I remember the glory days of bionics… you know, when I’d see an article on bionic eyes and not think “Another one?” Because really, there are a lot out there. From homegrown products like Eyeborg and this lady’s webcam eye to more substantial efforts like Second Sight and the Boston Retinal Implant Program, it seems like everybody and their dog is whipping up some sort of vision substitution system. And my visual neuroanatomy professor said it couldn’t be done! In your face, Dr. Schein!
Anyway, the latest is an Australian company with a method that reminds me of the excellent 2002 Wired article that got me interested in this stuff: basically, you have a camera that has its signal sent to a set of microelectrodes, which in turn stimulate the retinal cells, which respond as if there is a light stimulus. Same approach as a decade ago, but hey, whatever works.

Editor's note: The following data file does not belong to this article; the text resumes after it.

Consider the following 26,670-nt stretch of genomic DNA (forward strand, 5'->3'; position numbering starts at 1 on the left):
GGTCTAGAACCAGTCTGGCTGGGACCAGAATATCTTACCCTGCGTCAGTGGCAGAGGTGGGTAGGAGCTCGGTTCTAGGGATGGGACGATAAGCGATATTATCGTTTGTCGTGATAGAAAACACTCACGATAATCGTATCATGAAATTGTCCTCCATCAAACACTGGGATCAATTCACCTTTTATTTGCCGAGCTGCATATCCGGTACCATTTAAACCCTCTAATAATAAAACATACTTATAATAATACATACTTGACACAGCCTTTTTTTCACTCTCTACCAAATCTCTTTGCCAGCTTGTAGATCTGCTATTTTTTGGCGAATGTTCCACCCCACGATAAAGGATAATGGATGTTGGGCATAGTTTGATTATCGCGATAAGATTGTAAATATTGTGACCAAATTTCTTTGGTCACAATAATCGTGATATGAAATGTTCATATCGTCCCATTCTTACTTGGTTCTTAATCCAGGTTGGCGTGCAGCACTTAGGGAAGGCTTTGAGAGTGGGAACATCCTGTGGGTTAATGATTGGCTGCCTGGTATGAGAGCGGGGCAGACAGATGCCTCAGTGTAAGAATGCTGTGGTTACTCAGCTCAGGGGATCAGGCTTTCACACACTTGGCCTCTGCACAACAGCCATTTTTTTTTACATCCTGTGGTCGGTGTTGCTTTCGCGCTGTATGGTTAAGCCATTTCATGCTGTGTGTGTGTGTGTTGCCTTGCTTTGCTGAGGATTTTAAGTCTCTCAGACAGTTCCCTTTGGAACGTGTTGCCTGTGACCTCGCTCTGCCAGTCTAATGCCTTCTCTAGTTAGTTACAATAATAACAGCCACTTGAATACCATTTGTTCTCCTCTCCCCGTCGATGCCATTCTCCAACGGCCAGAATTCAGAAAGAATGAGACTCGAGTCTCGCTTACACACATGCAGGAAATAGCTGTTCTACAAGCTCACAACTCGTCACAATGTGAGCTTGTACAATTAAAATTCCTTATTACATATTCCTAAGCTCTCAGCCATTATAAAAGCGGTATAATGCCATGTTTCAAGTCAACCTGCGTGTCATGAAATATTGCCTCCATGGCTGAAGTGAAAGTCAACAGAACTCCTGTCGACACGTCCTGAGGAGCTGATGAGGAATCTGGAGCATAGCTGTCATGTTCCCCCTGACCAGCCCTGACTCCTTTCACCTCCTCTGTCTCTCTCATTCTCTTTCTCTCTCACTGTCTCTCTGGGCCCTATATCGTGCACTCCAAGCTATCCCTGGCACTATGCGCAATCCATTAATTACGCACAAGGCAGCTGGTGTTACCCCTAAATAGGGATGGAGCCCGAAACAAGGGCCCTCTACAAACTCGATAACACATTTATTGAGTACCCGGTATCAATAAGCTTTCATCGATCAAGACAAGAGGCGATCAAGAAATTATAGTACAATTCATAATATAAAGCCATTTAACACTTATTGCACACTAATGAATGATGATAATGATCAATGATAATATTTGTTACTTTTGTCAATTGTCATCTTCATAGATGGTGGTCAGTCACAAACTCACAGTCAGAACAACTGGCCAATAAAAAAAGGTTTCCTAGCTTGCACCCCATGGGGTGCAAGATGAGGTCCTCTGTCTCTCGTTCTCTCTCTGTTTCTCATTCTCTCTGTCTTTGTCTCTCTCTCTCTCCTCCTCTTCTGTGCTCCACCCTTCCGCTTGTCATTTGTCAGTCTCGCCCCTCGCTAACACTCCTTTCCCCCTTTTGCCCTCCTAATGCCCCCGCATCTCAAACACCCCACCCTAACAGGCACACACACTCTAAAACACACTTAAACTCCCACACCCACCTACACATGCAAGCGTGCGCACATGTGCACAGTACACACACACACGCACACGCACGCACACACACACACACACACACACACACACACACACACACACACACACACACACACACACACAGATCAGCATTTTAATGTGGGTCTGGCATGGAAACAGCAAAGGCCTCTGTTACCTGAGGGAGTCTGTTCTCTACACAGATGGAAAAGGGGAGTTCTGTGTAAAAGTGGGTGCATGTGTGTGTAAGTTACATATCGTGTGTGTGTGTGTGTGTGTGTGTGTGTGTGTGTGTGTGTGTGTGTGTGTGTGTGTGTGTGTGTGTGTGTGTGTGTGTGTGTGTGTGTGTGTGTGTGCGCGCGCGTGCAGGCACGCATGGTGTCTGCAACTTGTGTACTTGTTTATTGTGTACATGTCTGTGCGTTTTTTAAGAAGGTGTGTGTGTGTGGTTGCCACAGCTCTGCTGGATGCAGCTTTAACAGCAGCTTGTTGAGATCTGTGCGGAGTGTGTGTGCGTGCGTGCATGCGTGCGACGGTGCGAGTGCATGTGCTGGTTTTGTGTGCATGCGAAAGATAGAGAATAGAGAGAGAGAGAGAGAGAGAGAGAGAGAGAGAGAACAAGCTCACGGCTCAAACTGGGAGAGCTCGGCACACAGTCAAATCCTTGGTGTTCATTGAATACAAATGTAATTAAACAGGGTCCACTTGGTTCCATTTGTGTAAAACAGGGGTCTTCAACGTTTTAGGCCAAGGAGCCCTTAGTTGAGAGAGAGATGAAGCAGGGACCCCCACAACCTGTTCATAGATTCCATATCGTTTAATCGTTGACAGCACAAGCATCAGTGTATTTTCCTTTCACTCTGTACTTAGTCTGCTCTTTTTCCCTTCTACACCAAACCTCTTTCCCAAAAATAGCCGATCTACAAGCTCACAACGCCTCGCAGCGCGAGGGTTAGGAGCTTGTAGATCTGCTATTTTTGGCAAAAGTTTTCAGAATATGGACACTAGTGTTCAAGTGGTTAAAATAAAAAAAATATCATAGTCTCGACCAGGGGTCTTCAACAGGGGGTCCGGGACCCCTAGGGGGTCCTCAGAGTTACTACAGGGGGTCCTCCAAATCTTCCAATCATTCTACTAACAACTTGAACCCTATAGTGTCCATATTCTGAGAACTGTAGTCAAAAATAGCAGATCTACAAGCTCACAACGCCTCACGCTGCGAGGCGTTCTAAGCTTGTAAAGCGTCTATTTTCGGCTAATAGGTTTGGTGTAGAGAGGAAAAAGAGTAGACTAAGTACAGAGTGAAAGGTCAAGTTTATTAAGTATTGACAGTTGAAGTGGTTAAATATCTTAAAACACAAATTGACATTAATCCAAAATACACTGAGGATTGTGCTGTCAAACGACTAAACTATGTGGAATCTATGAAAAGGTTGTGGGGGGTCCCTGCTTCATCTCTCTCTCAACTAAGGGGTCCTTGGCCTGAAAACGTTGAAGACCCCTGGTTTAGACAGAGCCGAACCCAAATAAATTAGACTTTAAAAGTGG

As I actually wrote in a paper some time ago, the limitations of this method are clear: it requires not only a working visual system in the brain (some people are “brain blind,” i.e. the problem is not in the eye proper) but a working retina, which can be a tall order; many accidents and disorders would preclude the usage of this method. But it’s not meant to be a universal cure, and a microelectrode array in the visual system would have to be unbelievably precise. Even with the system being proposed by Bionic Vision Australia, they can only make an array of 98 electrodes, resulting in a resolution of about 10×10. Better than nothing, but there will be jaggies.